Sunday, November 23, 2008

Is the heir apparent?

You’ll find this a little shocking but in all the years I spent bowling my heart out in various tournaments, I was always rooting for Pakistan. Imran Khan, Wasim Akram and Waqar Younis were my heroes. Every autumn, I’d wait for the desert spectacle in Sharjah, where I was happier seeing the Ws hurling cricket balls like 90 mph grenades and blasting through Indian defenses than I was to see Sachin bludgeoning them across and over the ropes, which anyways didn’t happen too often those days.

I wanted to be a fast bowler and had read that the mighty English fast bowler Frank ‘typhoon’ Tyson had said that the ‘coming of guile to a fast bowler was like a creeping paralysis’ – it kills the purity of spirit that epitomises a ‘fast man’. In many ways, a fast bowler’s philosophy is an ode to the purity of purpose, courage, vigour and tragic glory of an Andalusian fighting bull. The odds are against him… The crowd wants to see him brought down to his knees, either by bat or blade. He is but glorified fodder for celebrated cannons and yet he keeps running in… As blood streams into sweat, he serves himself in all his taurean glory only to be carved up at the altar of public entertainment – a public that marvels as much at his sublime physicality, as it enjoys seeing that same physicality tamed and subdued. There is a tragic inevitability to their meteoric explosion, and yet, for those brief magical moments, when a great fast bowler, just like a brave bull, finds a concerted rhythm, the spectacle is both beautiful and devastating … an uncontained force of nature.

In the school nets, I’d charge in at a single stump, trying to find and unleash that force of nature in my own being. But when I sought inspiration, I couldn’t find it in India. In the late 80s and early 90s, Australia had big Merv and Mcdermott followed by McGrath. The Windies had two coconut trees that would sway down from the boundary, pelting ‘perfume balls’ from somewhere up in the sky. They went by the names of Courtney Walsh and very curtley Ambrose. They even brought in a priest to preside over the mayhem – they called him Bishop, Ian Bishop. South Africa announced its return with a burst of ‘white’ lightning that smashed Pravin Amre’s wicket to pieces. The owner of those thunderbolts was Allan Donald, one of the fastest bowlers of our times... Seeing them charge in gave me goose bumps and the batsmen cold sweat… and who knows what other bodily fluids were lost at the other end of the 22 yard strip…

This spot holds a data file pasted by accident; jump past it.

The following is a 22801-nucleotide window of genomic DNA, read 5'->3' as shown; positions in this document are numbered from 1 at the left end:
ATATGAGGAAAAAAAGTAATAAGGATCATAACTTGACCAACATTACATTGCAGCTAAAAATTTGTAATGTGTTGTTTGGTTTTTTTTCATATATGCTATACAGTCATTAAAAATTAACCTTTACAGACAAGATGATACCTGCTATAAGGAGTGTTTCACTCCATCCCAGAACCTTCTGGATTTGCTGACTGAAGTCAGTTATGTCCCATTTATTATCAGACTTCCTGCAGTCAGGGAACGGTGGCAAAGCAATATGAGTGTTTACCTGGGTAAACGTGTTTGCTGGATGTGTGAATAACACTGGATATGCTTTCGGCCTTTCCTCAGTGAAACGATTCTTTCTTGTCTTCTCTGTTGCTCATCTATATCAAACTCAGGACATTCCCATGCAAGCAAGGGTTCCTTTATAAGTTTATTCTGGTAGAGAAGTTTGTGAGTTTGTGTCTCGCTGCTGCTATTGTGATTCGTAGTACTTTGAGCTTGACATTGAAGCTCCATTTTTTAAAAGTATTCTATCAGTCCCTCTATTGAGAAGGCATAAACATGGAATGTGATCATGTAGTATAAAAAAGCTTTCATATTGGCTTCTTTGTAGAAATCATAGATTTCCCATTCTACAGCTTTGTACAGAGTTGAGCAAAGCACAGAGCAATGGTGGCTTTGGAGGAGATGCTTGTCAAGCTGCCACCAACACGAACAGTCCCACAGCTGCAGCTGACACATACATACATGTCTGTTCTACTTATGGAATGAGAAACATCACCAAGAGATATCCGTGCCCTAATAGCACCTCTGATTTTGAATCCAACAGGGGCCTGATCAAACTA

But in the Indian team, the fastest bowler, barring the odd Test when Javagal Srinath got a game, happened to be a tall bespectacled spinner called Anil Kumble… So, when India played, like my friends, I too hoped to see India bat.But while they hoped to see our willow wielders, I wanted to see the opposition bowlers, most of all the guys next door. The Pakistanis proved that bowling fast wasn’t about genetics. The brown man could ball as fast as a black man or a white man. I didn’t care who they bowled against…

Indians, Australians or Sri Lankans… I just wanted to see them bowl… until… Until… I saw Ishant Sharma bowl to Ricky Ponting at Perth…

I’d been reduced to a parochial Indian fan when I gave up my dreams of playing for India. No longer did I enjoy watching sport for sports’ sake. I just watched as did everybody else, to forget for a while that we’re a third world country with news of bomb blasts and deaths two flicks away on the remote. I watched because like everybody else, for a fleeting victorious moment, I too wanted to believe that in spite of the corruption, the communalism and the anger, 11 people could still make us feel like one country…